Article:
Effects of water source on health and performance of Mongolian free-grazing lambs

Yu Yoshihara, Chika Tada, Moe Takada, Nyam Osor Purevdorj, Khorolmaa Chimedtseren, Yutaka Nakai

Research output: Contribution to journalArticlepeer-review

1 Citation (Scopus)

Abstract

Water pollution from animal waste, and its influence on grazing animals, is a current concern regarding Mongolian grazing lands. We allocated 32 free-grazing lambs to four groups and provided each with water from a different source (upper stream, lower stream, well, and pond) for 49 days. We recorded the amount of water consumed by the lambs, as well as their body weight, white blood cell count, acute phase (haptoglobin) protein level, and fecal condition. We measured the chemical and biological qualities of the four types of water, and we detected enteropathogenic and enterohemorrhagic Escherichia coli in fecal samples by using a genetic approach. Pond water contained high levels of nitrogen and minerals, and well water contained high levels of bacteria. On day 15 of the experiment, the following parameters were the highest in lambs drinking water from the following sources: water intake (pond or lower stream), body weight gain (pond), WBC count (lower stream), haptoglobin concentration (well), and enteropathogenic E. coli infection rate (lower stream). Lambs given upper or lower stream water exhibited more severe diarrhea on day 15 of the experiment than before the experiment. Mongolian sheep seemed to adapt to chemically contaminated water: their productivity benefited the most from pond water, likely owing to its rich mineral content. Lambs that drank lower stream water showed increases in enteropathogenic E. coli infection, clinical diarrhea, and WBC count. Water intake was lowest in the lambs given well water, suggesting that they avoided drinking the water because of potential E. coli infection; they were thus at increased risk of negative health and production effects. Our study revealed the profound nature of the effects of water quality on livestock health and performance.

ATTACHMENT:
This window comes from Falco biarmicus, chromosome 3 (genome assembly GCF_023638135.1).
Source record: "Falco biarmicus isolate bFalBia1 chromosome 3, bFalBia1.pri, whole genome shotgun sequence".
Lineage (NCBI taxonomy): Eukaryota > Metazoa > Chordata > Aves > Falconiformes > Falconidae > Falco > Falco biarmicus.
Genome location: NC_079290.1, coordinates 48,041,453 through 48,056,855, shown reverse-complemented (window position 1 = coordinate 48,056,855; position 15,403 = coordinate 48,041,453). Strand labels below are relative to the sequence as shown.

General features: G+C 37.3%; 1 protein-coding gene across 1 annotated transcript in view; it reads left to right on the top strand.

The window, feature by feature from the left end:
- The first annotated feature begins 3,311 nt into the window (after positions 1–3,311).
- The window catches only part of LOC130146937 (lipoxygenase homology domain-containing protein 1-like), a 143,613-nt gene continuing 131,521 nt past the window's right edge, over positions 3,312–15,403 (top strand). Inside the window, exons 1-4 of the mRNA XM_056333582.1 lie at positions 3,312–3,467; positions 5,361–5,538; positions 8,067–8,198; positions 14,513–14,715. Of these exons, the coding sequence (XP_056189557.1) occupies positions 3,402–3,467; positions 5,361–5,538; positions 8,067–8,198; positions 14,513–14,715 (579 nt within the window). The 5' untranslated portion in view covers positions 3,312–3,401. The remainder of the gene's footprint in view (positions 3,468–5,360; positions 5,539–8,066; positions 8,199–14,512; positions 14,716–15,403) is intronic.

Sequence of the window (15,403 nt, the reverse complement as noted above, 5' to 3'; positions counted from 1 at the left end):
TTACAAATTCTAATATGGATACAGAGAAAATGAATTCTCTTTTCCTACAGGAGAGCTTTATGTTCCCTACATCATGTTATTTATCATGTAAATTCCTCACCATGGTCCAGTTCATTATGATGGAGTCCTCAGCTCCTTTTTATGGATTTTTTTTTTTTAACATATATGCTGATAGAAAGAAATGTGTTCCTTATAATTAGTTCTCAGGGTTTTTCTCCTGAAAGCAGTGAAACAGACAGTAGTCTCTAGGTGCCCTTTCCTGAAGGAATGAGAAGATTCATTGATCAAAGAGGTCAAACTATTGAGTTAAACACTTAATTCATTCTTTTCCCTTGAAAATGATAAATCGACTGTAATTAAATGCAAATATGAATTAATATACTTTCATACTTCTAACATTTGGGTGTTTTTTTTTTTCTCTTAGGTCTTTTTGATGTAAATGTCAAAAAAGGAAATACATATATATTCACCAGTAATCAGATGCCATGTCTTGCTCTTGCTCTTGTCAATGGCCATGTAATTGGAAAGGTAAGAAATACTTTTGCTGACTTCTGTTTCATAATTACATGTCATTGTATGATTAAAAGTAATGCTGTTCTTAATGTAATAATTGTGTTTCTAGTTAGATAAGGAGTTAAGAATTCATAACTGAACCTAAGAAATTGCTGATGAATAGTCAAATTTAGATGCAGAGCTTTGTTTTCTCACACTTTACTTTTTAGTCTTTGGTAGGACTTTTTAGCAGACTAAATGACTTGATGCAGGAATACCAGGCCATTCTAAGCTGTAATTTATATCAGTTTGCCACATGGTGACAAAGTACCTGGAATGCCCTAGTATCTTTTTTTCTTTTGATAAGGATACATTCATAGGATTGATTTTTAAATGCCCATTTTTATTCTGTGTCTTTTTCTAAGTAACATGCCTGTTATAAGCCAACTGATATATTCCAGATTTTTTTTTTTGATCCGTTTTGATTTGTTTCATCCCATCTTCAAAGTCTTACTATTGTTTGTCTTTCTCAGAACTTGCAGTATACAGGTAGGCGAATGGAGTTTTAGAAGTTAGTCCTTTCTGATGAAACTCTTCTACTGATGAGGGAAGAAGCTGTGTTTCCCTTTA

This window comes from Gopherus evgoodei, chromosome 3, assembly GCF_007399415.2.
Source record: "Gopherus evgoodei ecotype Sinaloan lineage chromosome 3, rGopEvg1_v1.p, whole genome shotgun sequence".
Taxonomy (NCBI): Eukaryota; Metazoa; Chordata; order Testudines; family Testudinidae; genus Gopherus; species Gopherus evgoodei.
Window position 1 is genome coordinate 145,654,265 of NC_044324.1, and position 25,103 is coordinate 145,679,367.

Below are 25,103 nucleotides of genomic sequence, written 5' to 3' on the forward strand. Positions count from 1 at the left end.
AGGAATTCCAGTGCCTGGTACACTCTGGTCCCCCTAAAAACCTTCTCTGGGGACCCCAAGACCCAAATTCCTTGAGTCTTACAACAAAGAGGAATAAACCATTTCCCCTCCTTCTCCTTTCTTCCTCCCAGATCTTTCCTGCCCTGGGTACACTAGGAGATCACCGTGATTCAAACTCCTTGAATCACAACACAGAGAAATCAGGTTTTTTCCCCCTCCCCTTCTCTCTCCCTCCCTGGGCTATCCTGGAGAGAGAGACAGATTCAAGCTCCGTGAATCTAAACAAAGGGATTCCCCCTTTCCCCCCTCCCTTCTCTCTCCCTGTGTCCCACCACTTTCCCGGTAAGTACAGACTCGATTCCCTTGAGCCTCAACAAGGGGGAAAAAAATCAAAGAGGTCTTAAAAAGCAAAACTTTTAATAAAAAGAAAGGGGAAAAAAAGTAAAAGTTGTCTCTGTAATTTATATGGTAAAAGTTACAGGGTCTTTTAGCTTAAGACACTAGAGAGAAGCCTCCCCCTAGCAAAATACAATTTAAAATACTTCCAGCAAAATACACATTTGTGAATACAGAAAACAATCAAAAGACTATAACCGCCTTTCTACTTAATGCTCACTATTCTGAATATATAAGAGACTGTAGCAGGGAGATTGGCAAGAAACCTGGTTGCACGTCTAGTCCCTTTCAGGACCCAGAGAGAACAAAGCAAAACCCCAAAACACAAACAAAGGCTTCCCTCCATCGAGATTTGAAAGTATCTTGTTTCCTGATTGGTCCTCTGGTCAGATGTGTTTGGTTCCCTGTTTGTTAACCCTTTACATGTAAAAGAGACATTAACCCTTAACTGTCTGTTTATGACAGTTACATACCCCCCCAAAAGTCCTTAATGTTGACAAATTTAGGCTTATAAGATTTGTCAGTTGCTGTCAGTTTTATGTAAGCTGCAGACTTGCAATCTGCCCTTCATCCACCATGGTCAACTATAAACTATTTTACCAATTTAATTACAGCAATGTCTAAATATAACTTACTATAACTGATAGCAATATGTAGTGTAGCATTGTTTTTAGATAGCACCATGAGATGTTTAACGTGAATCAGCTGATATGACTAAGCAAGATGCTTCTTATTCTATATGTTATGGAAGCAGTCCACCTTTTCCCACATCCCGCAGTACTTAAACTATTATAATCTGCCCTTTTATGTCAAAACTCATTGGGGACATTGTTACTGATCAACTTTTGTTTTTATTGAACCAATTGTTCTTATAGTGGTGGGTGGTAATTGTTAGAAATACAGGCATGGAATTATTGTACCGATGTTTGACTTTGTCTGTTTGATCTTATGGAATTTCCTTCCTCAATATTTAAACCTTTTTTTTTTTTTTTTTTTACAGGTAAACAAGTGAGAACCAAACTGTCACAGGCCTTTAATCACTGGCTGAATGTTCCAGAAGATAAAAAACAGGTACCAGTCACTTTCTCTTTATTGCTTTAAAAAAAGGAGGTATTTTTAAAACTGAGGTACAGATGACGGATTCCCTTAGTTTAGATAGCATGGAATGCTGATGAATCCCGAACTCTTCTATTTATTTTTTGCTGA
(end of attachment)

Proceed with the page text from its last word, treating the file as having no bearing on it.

Original languageEnglish
Pages (from-to)81-84
Number of pages4
JournalSmall Ruminant Research
Volume137
DOIs
Publication statusPublished - 2016 Apr 1

Keywords

  • DNA
  • Escherichia coli
  • Fecal sample
  • Lower stream
  • Well water

ASJC Scopus subject areas

  • Food Animals
  • Animal Science and Zoology

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